Pre Thinking
Challenges and problems can derail your creative process … or they can make you more creative than ever. In the surprising story behind the best-selling solo piano album of all time, Tim Harford may just convince you of the advantages of having to work with a little mess. (Op cit.)

Who is he?

Tim Harford’s writings reveal the economic ideas behind every day experiences.

In the Undercover Economist column, he writes for the Financial Times, Tim Harford looks at familiar situations in unfamiliar ways and explains the fundamental principles of the modern economy. He illuminates them with clear writing and a variety of examples borrowed from daily life. (Op cit.)

Why you should view?

His book, Adapt: Why Success Always Starts With Failure, argues that the world has become far too unpredictable and complex for today’s challenges to be tackled with ready-made solutions and expert opinions. Instead, Harford suggests, we need to learn to embrace failure and to constantly adapt, to improvise rather than plan, to work from the bottom up rather than the top down.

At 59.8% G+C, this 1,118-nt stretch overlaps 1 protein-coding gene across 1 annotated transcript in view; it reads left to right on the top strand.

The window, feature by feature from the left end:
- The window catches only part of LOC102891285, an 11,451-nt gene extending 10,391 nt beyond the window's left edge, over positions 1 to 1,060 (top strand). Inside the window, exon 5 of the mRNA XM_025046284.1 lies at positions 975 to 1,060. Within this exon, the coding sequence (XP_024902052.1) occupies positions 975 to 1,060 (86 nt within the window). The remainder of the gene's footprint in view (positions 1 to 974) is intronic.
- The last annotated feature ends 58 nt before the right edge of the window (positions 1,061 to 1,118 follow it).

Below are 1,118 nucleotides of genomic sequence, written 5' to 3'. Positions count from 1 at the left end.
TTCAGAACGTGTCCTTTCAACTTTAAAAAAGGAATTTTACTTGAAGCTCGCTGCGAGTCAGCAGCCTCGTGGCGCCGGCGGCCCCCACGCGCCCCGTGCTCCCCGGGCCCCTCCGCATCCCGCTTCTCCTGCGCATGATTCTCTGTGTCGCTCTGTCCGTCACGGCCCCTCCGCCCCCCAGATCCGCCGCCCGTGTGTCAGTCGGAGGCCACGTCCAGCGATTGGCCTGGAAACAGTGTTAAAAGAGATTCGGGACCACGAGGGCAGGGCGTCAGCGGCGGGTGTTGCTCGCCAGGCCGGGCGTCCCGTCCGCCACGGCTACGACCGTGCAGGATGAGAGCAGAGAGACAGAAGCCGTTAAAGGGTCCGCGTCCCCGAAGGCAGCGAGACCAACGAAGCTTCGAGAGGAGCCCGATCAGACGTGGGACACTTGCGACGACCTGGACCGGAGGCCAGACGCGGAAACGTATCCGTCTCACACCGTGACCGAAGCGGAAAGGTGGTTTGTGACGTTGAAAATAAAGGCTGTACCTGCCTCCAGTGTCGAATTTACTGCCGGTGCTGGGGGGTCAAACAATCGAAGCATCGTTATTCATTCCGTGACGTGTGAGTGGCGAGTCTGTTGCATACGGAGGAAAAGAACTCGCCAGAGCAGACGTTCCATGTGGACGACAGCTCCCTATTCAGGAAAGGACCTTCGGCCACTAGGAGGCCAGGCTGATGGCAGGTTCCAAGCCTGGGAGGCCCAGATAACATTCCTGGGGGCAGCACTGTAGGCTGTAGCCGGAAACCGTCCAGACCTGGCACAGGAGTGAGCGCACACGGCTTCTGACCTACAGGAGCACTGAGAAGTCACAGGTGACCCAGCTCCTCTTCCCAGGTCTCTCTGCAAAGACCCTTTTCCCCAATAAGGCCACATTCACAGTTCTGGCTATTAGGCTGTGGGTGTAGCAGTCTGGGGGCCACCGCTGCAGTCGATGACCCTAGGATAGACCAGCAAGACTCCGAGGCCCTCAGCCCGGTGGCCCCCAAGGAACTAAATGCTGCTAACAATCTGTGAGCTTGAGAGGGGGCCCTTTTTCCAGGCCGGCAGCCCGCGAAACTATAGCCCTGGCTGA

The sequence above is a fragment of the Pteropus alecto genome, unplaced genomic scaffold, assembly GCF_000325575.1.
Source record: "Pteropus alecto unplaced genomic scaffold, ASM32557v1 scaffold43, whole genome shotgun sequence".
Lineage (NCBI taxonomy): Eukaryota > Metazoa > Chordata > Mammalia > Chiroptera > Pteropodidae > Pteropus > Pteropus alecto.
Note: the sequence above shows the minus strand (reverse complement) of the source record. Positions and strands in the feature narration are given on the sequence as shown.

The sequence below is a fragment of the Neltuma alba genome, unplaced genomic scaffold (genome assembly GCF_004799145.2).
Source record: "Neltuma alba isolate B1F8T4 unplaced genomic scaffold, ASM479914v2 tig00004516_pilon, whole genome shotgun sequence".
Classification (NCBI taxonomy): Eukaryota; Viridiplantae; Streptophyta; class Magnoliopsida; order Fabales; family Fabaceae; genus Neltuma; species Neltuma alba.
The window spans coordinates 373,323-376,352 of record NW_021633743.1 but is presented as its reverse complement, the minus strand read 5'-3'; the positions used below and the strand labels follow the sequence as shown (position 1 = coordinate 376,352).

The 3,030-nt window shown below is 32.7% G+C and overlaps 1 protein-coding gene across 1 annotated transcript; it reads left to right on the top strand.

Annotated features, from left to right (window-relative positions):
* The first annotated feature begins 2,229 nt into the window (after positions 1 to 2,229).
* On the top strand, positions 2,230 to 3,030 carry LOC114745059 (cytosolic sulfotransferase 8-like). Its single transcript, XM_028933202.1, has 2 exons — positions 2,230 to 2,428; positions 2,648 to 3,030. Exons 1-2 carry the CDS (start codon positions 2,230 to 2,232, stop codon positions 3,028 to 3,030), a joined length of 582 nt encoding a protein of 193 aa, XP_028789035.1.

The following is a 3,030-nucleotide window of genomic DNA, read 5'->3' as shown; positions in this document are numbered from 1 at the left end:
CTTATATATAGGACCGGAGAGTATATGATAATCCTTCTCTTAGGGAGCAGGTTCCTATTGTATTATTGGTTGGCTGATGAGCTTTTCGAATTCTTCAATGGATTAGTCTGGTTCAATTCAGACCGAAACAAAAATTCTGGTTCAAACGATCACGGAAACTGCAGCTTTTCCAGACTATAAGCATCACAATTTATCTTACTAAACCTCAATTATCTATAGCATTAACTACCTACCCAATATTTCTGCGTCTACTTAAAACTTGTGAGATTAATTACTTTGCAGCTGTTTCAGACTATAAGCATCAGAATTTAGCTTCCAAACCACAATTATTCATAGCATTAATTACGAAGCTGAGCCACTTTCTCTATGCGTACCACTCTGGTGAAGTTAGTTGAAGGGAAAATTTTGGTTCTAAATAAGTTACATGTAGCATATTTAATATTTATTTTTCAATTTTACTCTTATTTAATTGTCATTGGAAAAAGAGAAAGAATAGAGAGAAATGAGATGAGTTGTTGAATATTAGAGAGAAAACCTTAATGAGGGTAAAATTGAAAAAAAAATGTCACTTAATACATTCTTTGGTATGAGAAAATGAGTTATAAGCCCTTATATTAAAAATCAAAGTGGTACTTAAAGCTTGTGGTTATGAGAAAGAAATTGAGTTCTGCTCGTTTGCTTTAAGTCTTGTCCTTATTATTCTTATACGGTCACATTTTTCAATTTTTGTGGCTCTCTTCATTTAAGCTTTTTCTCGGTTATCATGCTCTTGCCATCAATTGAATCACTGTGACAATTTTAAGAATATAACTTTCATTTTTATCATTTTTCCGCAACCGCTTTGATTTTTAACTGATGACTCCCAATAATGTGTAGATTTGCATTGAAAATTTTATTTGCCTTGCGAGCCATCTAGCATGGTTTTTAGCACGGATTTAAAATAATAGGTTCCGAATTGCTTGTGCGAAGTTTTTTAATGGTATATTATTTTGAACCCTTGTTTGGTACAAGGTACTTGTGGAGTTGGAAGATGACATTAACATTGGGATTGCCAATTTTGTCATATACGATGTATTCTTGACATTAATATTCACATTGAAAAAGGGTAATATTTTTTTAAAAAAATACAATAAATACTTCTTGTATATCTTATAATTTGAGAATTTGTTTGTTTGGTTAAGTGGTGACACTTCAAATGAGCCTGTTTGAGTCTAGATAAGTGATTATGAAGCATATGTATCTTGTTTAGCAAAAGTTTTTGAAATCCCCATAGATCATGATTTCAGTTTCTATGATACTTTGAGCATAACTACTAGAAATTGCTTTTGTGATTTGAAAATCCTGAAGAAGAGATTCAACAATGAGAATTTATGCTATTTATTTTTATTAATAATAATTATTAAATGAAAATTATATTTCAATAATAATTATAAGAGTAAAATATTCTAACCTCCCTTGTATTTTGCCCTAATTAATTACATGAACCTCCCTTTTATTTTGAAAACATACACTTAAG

Harford also presents the BBC radio series More or Less, a rare broadcast program devoted, as he says, to “the powerful, sometimes beautiful, often abused but ever ubiquitous world of numbers.”

He says: “I’d like to see many more complex problems approached with a willingness to experiment.” (Op cit.)

Discussion Questions

  1. Describe the relationship between Keith Jarrett’s response to frustration and the outcome of his performance.
  2. What research method did Daniel Oppenheimer use?
  3. What outcome do we see from people with weak or porous attention filters?
  4. How does “mess” enhance creativity or complex problem solving?
  5. Why were three friends and a stranger better at solving problems than four friends?
  6. Create your own set of oblique strategy cards and use them when your own creativity is stuck.

Making Connections

Here is another Ted Talk by Harford, Trial, error and the God complex:


Want to put some creativity into your life? Maybe you should play more. Watch this:

How messy problems can inspire creativity with Tim Harford


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